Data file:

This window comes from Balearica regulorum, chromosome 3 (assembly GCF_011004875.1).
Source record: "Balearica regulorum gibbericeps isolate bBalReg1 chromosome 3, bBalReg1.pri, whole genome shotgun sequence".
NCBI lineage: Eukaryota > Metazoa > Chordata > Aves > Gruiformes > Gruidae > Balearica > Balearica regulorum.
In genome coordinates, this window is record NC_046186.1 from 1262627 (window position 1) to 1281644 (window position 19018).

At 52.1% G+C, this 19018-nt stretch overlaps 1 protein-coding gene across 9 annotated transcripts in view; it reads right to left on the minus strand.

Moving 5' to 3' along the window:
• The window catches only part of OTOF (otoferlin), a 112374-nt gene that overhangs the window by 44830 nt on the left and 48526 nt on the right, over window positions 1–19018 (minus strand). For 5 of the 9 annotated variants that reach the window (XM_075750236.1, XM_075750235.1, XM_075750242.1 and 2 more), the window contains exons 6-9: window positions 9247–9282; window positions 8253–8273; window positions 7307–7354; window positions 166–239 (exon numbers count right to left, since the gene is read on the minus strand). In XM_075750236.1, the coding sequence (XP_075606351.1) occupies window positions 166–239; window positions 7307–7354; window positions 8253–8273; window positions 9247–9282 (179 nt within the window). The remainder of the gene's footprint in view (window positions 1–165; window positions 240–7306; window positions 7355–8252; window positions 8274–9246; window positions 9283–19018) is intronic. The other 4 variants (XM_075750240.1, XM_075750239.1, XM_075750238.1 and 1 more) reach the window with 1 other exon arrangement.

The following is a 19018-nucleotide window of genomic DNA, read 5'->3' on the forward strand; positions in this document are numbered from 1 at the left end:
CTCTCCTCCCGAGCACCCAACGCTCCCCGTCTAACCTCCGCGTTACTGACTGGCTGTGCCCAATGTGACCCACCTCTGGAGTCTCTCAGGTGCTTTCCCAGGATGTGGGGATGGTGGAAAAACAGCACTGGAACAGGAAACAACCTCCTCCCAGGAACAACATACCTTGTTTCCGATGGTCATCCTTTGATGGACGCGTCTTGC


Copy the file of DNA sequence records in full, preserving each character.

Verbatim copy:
This window comes from Balearica regulorum, chromosome 3 (assembly GCF_011004875.1).
Source record: "Balearica regulorum gibbericeps isolate bBalReg1 chromosome 3, bBalReg1.pri, whole genome shotgun sequence".
NCBI lineage: Eukaryota > Metazoa > Chordata > Aves > Gruiformes > Gruidae > Balearica > Balearica regulorum.
In genome coordinates, this window is record NC_046186.1 from 1262627 (window position 1) to 1281644 (window position 19018).

At 52.1% G+C, this 19018-nt stretch overlaps 1 protein-coding gene across 9 annotated transcripts in view; it reads right to left on the minus strand.

Moving 5' to 3' along the window:
• The window catches only part of OTOF (otoferlin), a 112374-nt gene that overhangs the window by 44830 nt on the left and 48526 nt on the right, over window positions 1–19018 (minus strand). For 5 of the 9 annotated variants that reach the window (XM_075750236.1, XM_075750235.1, XM_075750242.1 and 2 more), the window contains exons 6-9: window positions 9247–9282; window positions 8253–8273; window positions 7307–7354; window positions 166–239 (exon numbers count right to left, since the gene is read on the minus strand). In XM_075750236.1, the coding sequence (XP_075606351.1) occupies window positions 166–239; window positions 7307–7354; window positions 8253–8273; window positions 9247–9282 (179 nt within the window). The remainder of the gene's footprint in view (window positions 1–165; window positions 240–7306; window positions 7355–8252; window positions 8274–9246; window positions 9283–19018) is intronic. The other 4 variants (XM_075750240.1, XM_075750239.1, XM_075750238.1 and 1 more) reach the window with 1 other exon arrangement.

The following is a 19018-nucleotide window of genomic DNA, read 5'->3' on the forward strand; positions in this document are numbered from 1 at the left end:
CTCTCCTCCCGAGCACCCAACGCTCCCCGTCTAACCTCCGCGTTACTGACTGGCTGTGCCCAATGTGACCCACCTCTGGAGTCTCTCAGGTGCTTTCCCAGGATGTGGGGATGGTGGAAAAACAGCACTGGAACAGGAAACAACCTCCTCCCAGGAACAACATACCTTGTTTCCGATGGTCATCCTTTGATGGACGCGTCTTGC